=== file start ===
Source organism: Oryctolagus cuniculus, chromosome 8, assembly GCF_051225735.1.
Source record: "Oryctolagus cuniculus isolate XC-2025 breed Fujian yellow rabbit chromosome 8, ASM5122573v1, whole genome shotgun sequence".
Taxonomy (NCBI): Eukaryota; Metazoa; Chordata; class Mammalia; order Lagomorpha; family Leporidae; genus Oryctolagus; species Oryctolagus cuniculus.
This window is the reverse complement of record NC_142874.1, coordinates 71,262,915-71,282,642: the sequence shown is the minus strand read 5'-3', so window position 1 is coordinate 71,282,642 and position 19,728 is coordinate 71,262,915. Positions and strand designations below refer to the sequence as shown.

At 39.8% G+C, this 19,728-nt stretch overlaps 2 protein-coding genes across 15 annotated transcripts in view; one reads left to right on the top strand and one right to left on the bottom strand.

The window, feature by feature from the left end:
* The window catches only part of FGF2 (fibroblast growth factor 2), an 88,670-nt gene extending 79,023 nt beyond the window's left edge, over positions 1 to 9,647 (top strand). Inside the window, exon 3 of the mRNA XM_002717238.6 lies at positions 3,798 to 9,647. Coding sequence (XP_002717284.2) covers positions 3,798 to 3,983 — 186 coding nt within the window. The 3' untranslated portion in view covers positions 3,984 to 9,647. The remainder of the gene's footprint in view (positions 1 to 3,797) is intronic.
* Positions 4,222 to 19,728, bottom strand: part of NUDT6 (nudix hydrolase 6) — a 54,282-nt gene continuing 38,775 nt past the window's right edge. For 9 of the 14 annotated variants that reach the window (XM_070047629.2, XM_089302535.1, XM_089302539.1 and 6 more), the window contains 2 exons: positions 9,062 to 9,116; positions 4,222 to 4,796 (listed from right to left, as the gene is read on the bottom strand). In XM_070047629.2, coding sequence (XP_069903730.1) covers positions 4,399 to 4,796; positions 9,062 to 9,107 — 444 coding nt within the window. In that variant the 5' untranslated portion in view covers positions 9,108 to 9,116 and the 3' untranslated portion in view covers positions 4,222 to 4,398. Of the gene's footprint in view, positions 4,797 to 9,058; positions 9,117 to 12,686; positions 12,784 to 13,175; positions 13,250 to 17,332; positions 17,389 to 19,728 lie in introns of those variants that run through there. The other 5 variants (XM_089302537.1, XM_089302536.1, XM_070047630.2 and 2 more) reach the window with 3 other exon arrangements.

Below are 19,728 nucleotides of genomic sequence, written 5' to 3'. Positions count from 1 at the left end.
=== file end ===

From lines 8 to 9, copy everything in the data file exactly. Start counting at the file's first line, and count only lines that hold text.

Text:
* Positions 4,222 to 19,728, bottom strand: part of NUDT6 (nudix hydrolase 6) — a 54,282-nt gene continuing 38,775 nt past the window's right edge. For 9 of the 14 annotated variants that reach the window (XM_070047629.2, XM_089302535.1, XM_089302539.1 and 6 more), the window contains 2 exons: positions 9,062 to 9,116; positions 4,222 to 4,796 (listed from right to left, as the gene is read on the bottom strand). In XM_070047629.2, coding sequence (XP_069903730.1) covers positions 4,399 to 4,796; positions 9,062 to 9,107 — 444 coding nt within the window. In that variant the 5' untranslated portion in view covers positions 9,108 to 9,116 and the 3' untranslated portion in view covers positions 4,222 to 4,398. Of the gene's footprint in view, positions 4,797 to 9,058; positions 9,117 to 12,686; positions 12,784 to 13,175; positions 13,250 to 17,332; positions 17,389 to 19,728 lie in introns of those variants that run through there. The other 5 variants (XM_089302537.1, XM_089302536.1, XM_070047630.2 and 2 more) reach the window with 3 other exon arrangements.

Below are 19,728 nucleotides of genomic sequence, written 5' to 3'. Positions count from 1 at the left end.